Reasons for revision following stand-alone anterior lumbar interbody fusion and lateral lumbar interbody fusion

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  • 1 Department of Orthopaedic Surgery, Rush University Medical Center, Chicago, Illinois
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OBJECTIVE

Anterior lumbar interbody fusion (ALIF) and lateral lumbar interbody fusion (LLIF) are alternative and less invasive techniques to stabilize the spine and indirectly decompress the neural elements compared with open posterior approaches. While reoperation rates have been described for open posterior lumbar surgery, there are sparse data on reoperation rates following these less invasive procedures without direct posterior decompression. This study aimed to evaluate the overall rate, cause, and timing of reoperation procedures following anterior or lateral lumbar interbody fusions without direct posterior decompression.

METHODS

This was a retrospective cohort study of all consecutive patients indicated for an ALIF or LLIF for lumbar spine at a single academic institution. Patients who underwent concomitant posterior fusion or direct decompression surgeries were excluded. Rates, causes, and timing of reoperations were analyzed. Patients who underwent a revision decompression were matched with patients who did not require a reoperation, and preoperative imaging characteristics were analyzed to assess for risk factors for the reoperation.

RESULTS

The study cohort consisted of 529 patients with an average follow-up of 2.37 years; 40.3% (213/529) and 67.3% (356/529) of patients had a minimum of 2 years and 1 year of follow-up, respectively. The total revision rate was 5.7% (30/529), with same-level revision in 3.8% (20/529) and adjacent-level revision in 1.9% (10/529) of patients. Same-level revision patients had significantly shorter time to revision (7.14 months) than adjacent-level revision patients (31.91 months) (p < 0.0001). Fifty percent of same-level revisions were for a posterior decompression. After further analysis of decompression revisions, an increased preoperative canal area was significantly associated with a lower risk of further decompression revision compared to the control group (p = 0.015; OR 0.977, 95% CI 0.959–0.995).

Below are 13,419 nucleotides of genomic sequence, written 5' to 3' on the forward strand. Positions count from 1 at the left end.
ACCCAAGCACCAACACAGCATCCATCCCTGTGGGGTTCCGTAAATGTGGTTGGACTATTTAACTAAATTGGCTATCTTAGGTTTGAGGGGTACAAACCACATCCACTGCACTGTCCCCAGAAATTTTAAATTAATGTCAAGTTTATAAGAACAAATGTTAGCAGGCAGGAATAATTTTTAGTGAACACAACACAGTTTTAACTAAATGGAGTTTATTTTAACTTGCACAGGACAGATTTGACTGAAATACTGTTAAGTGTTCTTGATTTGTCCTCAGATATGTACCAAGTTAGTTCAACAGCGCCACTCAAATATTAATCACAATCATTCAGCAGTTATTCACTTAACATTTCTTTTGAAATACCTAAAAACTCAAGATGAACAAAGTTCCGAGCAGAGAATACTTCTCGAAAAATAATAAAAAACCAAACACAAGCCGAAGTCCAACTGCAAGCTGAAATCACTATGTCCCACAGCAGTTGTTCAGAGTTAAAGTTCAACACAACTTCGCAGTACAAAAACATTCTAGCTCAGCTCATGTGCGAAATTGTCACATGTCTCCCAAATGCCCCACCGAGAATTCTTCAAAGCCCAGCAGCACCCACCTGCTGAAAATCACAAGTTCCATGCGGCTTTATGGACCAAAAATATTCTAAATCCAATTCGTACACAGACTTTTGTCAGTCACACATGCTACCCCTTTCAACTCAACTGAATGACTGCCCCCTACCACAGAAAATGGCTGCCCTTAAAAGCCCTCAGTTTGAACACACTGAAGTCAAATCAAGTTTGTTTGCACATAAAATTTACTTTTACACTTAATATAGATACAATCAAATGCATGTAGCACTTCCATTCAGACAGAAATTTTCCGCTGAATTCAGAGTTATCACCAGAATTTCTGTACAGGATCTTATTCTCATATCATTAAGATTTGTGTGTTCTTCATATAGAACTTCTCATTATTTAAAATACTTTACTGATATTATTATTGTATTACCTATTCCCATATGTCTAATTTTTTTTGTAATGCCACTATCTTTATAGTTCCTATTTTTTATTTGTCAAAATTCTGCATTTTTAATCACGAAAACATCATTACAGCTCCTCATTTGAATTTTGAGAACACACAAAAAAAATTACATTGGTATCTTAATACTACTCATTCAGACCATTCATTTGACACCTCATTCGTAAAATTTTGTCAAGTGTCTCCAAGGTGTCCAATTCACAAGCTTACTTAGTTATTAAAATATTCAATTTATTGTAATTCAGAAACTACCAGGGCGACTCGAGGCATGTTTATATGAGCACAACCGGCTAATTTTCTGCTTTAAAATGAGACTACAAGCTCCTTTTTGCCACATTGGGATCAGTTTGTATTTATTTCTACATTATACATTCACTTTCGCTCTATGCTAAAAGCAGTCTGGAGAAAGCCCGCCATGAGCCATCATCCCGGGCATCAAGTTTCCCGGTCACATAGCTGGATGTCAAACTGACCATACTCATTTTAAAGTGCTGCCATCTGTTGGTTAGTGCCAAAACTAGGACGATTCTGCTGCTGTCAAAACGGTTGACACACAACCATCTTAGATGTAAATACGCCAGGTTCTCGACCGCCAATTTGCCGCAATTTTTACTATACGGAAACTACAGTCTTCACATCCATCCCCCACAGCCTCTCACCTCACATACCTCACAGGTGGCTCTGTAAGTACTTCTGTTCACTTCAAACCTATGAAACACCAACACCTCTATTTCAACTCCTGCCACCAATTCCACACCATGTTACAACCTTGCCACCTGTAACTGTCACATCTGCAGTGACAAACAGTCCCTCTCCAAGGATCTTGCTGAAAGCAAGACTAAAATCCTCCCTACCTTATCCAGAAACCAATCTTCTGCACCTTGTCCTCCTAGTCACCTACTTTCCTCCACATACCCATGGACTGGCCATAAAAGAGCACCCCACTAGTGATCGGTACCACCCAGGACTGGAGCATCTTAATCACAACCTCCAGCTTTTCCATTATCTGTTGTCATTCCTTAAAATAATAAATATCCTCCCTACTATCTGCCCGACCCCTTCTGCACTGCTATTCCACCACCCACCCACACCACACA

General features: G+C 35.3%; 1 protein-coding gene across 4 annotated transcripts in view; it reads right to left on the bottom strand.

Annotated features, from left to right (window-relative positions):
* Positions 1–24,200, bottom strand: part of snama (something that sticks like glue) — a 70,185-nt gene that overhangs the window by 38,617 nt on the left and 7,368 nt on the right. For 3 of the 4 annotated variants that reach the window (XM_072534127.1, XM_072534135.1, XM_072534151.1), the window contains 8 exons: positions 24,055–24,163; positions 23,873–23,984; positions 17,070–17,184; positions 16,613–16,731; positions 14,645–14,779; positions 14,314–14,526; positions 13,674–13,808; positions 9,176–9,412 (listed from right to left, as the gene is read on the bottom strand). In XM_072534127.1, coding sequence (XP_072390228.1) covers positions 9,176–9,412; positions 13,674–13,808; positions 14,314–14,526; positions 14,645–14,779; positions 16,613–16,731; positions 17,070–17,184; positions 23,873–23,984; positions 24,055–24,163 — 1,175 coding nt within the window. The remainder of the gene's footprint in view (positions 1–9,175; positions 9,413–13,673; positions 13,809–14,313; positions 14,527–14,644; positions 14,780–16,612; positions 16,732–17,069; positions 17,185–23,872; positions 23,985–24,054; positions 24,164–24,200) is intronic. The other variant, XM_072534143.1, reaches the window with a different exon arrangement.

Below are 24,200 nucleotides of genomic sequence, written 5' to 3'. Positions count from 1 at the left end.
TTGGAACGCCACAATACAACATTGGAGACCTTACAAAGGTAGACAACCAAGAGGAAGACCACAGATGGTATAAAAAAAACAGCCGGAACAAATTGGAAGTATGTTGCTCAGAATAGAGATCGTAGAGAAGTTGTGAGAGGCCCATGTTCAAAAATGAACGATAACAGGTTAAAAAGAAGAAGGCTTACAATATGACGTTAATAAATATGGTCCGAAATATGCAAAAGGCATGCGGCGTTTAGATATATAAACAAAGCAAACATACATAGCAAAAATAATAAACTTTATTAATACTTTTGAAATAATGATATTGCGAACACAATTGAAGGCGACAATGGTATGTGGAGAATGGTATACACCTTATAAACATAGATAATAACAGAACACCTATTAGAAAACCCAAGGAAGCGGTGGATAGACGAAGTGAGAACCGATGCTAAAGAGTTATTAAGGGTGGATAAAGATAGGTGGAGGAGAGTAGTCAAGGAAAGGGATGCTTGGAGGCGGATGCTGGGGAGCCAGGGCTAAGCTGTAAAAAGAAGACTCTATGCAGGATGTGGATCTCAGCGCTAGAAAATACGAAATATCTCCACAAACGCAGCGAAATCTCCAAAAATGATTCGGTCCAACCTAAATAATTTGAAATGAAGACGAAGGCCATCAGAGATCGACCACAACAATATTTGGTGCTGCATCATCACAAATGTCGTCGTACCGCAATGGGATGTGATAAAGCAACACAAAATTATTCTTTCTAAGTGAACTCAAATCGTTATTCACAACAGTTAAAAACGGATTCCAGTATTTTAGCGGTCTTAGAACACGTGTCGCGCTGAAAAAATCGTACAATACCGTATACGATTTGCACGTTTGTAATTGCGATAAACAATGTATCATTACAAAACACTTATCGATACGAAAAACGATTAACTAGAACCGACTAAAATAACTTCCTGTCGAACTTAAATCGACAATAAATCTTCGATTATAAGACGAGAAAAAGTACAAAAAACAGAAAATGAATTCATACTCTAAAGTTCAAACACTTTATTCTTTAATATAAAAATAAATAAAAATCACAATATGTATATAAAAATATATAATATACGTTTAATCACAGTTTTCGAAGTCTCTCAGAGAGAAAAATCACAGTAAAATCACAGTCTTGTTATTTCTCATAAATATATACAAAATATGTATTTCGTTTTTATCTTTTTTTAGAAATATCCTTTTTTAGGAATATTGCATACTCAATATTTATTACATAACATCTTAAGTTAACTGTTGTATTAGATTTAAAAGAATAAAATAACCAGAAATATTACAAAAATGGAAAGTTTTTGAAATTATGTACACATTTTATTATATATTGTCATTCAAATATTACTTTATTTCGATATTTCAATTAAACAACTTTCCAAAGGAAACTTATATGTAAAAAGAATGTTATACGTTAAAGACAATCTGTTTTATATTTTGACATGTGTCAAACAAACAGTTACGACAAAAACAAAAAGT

CONCLUSIONS

There was a low reoperation rate after anterior or lateral lumbar interbody fusions without direct posterior decompression. The majority of same-level reoperations were due to a need for further decompression. Smaller preoperative canal diameters were associated with the need for revision decompression.

ABBREVIATIONS

ALIF = anterior lumbar interbody fusion; ASD = adjacent-segment disease; LLIF = lateral lumbar interbody fusion; ODI = Oswestry Disability Index; VAS = visual analog scale.
Illustrations from Walker et al. (pp 80–90). © Barrow Neurological Institute, Phoenix, Arizona.

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Contributor Notes

Correspondence Krishn Khanna: Rush University Medical Center, Chicago, IL. krishnkhanna@gmail.com.

INCLUDE WHEN CITING Published online April 30, 2021; DOI: 10.3171/2020.10.SPINE201239.

Disclosures Dr. Phillips: direct stock ownership in Augmentics, NuVasive, Spinal Simplicity, Surgio, Thereacell, Edge Surgical, and SI Bone; consultant for NuVasive, Stryker, SI Bone, Globus, and Orthofix; and royalties from NuVasive and Medtronic. Dr. Singh: direct stock ownership in Avaz Surgical LLC and Vital 5 LLC; royalties from Zimmer Biomet, RTI Surgical, Lippincott Williams & Wilkins, Thieme, Jaypee Publishing, and Slack Publishing; consultant for Zimmer Biomet and K2M; board member of Vital 5 LLC and Minimally Invasive Spinal Group. Dr. Colman: consultant for K2M, Orthofix, Alphatec, Spinal Elements, and HT Medical.

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